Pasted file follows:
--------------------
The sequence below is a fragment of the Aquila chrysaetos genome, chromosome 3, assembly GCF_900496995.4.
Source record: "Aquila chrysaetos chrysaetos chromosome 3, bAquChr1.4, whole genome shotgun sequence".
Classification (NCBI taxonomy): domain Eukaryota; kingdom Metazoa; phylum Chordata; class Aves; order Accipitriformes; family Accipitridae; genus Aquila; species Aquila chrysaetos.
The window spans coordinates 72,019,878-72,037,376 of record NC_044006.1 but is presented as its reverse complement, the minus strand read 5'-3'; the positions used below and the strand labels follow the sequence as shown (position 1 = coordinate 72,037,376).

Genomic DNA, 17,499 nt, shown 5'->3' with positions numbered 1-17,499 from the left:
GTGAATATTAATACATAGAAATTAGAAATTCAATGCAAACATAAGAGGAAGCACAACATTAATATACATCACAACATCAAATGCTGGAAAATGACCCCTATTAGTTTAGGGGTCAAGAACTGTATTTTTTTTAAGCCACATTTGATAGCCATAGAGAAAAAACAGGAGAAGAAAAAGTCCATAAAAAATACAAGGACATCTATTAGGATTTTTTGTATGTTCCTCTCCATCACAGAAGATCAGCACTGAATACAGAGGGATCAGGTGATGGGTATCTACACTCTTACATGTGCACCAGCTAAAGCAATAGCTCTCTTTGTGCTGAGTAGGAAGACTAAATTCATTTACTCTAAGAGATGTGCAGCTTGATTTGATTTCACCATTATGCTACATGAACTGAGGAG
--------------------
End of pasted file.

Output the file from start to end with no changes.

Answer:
The sequence below is a fragment of the Aquila chrysaetos genome, chromosome 3, assembly GCF_900496995.4.
Source record: "Aquila chrysaetos chrysaetos chromosome 3, bAquChr1.4, whole genome shotgun sequence".
Classification (NCBI taxonomy): domain Eukaryota; kingdom Metazoa; phylum Chordata; class Aves; order Accipitriformes; family Accipitridae; genus Aquila; species Aquila chrysaetos.
The window spans coordinates 72,019,878-72,037,376 of record NC_044006.1 but is presented as its reverse complement, the minus strand read 5'-3'; the positions used below and the strand labels follow the sequence as shown (position 1 = coordinate 72,037,376).

Genomic DNA, 17,499 nt, shown 5'->3' with positions numbered 1-17,499 from the left:
GTGAATATTAATACATAGAAATTAGAAATTCAATGCAAACATAAGAGGAAGCACAACATTAATATACATCACAACATCAAATGCTGGAAAATGACCCCTATTAGTTTAGGGGTCAAGAACTGTATTTTTTTTAAGCCACATTTGATAGCCATAGAGAAAAAACAGGAGAAGAAAAAGTCCATAAAAAATACAAGGACATCTATTAGGATTTTTTGTATGTTCCTCTCCATCACAGAAGATCAGCACTGAATACAGAGGGATCAGGTGATGGGTATCTACACTCTTACATGTGCACCAGCTAAAGCAATAGCTCTCTTTGTGCTGAGTAGGAAGACTAAATTCATTTACTCTAAGAGATGTGCAGCTTGATTTGATTTCACCATTATGCTACATGAACTGAGGAG